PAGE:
MH: I think that is a discussion that is happening but that’s not a decision for friends of Basotho to make.

It is a fundamentally sovereign decision for Lesotho but I think it is a legitimate question to ask.

Lesotho is completely surrounded by South Africa what should the role of the army be?

Is it to defend Lesotho from South African invasion which one must agree would be fairly remote?

Anybody else would have to cross through South African territory to attack Lesotho which I think is an equally remote possibility.

But I think it’s a discussion that should be had but I am not weighing in one way or the other.

But as part of the discussion about security sector reforms, an important discussion for Basotho to have is to question the necessity and if so, what would its mandate be and what is the appropriate size. I think it’s a very useful discussion for the country to have.

LT: During your tenure, you were subjected to verbal attacks by some members of the previous government. Have you ever experienced such personal attacks before and how did you respond?

MH: I didn’t pay a lot of attention them. We are here as a mission to represent US values and US interests and to do what we can in collaboration with government and other Basotho to advance those interests.

Sometimes, when you do what you think is the right thing you are going to be subject to attacks. After the killing of General Mahao, the previous government was under a lot of pressure and that pressure caused them to lash out from time to time.

But I had a very good relationship with members of the former government. I was very candid and that is very important for a diplomat and it’s not personal.

It’s not Matt Harrington doing those things but it’s the representative of the United States government speaking to the representatives of the government of Lesotho.

I was very candid about what US interest and foreign policy is and I think that was appreciated despite what might have been said publicly and I didn’t let that get to me.

LT: What was your relationship with the former and current Lesotho governments?

MH: I would say the wonderful thing about serving in Lesotho is that both the former government and the current government gave us very good access.

We don’t always agree, but there was never a situation where I couldn’t have discussions with those that I needed to talk to and I am appreciative of that fact

LT: How important is a country like Lesotho in particular and the Southern African region to America’s foreign policy interests?

MH: I think Lesotho is a good news story to the region in a number of ways.

We and SADC have been on the same page. We have been very supportive of SADC engagement in Lesotho and that commonality of interest and position has been a good thing which might provide an opportunity for SADC and the US to address other issues on which we agree.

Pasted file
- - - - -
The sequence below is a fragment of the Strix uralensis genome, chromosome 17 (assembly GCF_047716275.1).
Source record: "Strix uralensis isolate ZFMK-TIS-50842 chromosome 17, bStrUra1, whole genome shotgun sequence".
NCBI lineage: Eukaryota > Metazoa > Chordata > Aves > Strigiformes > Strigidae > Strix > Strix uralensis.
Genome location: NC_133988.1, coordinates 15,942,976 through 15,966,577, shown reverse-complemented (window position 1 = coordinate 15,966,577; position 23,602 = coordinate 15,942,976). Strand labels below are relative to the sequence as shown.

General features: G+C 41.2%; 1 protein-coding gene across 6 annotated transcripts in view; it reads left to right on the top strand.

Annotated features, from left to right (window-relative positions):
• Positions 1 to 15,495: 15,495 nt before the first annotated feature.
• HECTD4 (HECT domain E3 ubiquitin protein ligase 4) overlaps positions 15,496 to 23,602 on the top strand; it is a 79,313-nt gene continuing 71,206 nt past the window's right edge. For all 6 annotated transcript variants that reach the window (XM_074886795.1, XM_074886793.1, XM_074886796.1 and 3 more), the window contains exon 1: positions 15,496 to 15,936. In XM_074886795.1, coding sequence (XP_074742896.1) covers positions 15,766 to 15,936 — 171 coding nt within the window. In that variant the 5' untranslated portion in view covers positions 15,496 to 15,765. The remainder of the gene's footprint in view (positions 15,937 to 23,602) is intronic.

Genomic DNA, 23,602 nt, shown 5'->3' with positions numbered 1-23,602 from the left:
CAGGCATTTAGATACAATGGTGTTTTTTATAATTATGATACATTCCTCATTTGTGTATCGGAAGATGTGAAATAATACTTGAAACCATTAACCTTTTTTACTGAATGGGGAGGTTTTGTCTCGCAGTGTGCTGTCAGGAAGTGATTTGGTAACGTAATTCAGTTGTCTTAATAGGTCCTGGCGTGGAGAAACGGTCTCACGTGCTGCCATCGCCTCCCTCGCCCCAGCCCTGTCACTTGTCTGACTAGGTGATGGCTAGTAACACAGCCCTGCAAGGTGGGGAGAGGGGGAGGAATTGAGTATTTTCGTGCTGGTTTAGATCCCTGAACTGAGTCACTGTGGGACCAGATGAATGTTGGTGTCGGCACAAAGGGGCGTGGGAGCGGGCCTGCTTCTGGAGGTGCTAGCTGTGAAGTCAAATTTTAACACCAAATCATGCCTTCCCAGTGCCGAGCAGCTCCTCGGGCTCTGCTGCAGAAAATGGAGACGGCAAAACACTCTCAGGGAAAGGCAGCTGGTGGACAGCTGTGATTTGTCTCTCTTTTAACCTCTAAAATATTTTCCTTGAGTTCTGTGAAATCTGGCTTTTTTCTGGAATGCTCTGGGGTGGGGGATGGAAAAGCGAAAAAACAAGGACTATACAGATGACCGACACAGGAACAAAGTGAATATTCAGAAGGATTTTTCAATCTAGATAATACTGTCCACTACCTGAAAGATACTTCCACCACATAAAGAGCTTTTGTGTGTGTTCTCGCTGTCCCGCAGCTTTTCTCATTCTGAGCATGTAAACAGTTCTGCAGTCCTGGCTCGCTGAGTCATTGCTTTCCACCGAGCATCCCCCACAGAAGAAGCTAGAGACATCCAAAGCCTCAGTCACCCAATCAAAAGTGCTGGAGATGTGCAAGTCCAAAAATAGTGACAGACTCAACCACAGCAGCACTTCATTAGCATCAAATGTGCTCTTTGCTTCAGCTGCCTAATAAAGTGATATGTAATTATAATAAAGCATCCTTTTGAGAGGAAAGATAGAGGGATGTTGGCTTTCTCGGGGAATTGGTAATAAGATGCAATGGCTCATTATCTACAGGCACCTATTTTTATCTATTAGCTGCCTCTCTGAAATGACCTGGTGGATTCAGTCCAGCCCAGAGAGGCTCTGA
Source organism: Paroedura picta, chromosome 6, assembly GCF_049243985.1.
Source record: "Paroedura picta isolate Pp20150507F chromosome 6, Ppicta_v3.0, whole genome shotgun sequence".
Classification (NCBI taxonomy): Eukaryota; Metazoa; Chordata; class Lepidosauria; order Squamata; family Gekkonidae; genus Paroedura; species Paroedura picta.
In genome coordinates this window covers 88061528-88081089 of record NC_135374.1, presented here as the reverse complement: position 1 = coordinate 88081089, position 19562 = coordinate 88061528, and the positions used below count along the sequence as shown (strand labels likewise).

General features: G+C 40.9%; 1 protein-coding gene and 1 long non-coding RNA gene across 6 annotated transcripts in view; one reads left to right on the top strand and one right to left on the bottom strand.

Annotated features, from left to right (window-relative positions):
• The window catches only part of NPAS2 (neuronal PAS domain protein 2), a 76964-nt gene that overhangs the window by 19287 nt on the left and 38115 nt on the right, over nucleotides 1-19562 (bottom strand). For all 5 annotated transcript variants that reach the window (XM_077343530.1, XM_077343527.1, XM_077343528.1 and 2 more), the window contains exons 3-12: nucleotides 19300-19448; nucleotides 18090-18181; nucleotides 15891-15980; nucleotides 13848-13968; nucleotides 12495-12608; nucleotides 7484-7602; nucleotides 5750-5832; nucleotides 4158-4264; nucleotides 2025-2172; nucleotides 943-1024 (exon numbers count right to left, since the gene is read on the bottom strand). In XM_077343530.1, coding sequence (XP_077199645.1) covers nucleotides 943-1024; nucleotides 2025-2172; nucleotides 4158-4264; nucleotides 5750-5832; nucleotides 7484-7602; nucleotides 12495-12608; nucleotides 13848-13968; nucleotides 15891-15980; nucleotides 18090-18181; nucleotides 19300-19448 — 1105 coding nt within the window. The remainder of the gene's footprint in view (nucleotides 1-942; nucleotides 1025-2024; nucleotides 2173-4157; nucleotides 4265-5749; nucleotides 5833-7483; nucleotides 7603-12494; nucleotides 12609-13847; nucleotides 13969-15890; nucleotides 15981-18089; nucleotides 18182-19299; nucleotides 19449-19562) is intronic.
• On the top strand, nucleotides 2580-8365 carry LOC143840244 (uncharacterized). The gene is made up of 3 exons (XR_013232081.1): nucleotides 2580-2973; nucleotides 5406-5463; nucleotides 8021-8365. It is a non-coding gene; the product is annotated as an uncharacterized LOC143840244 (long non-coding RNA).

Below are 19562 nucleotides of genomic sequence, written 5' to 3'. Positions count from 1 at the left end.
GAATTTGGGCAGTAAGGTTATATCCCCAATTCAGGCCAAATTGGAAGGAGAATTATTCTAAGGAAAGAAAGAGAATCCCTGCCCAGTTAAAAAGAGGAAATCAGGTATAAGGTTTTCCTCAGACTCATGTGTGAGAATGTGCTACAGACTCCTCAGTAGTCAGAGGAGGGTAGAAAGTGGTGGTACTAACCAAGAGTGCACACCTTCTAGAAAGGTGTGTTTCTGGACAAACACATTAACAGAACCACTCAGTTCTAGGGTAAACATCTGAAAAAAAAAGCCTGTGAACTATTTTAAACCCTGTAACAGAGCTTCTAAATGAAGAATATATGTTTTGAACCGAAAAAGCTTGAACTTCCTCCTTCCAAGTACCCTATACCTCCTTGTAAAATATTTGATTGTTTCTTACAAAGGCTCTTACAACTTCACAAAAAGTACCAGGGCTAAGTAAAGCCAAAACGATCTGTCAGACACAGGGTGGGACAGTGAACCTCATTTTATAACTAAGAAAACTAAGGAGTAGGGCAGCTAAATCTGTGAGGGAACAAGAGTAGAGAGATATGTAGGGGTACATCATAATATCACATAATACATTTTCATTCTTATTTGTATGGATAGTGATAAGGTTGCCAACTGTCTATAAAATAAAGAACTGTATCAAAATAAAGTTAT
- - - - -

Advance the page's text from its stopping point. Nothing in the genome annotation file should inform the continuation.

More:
So Lesotho is a good news story for SADC-US relations. I would also say that in in terms of PEPFAR, you might have heard President Donald Trump’s speech at the UN General Assembly where he singled out PEPFAR as a priority at a time when they are discussions in Washington about budget cuts in certain areas.

PEPFAR will not be cut and that is a very important message at a time when Lesotho is one of 13 countries identified as focus countries within reach of epidemic control.

The progress that Lesotho has made did not happen by accident. A year ago, the government of Lesotho decided to embark on the Test and Treat campaign and it was the first country in Sub-Saharan Africa to make the decision.

This had a dramatic impact as the number of people on treatment doubled in Lesotho and that sends a message that Lesotho is willing to make risky decisions

That decision carried some risk because it had financial implications as there was suddenly a large number of people who had not been on treatment certainly going on treatment.

It helped in getting HIV under control so that sends a message that Lesotho can be a good model.

Lesotho is also a good model for the region and the continent in terms of elections.

Since 2012, there have been three elections and each election has involved a transfer of power from a ruling government to the opposition.

People might quibble with having so many elections but the fact that the elections were held and they were good elections that involved the transfer of power makes Lesotho a good model for the region and the continent.

LT: You have spoken about AGOA having 7 000 product lines. What other areas can Lesotho focus on to benefit from the facility?

MH: I think Lesotho has a lot of potential in the area of economic investment, foreign direct investment and trade.

There have been a number of US companies that have contacted us over the last three years that are interested in investing in Lesotho but they are scared away by the political instability.

So if this government stays in place there is a restoration of political stability, then I think we will start seeing a lot more investments.

One area in particular is that of renewable energy, Lesotho could be self-sufficient in energy production.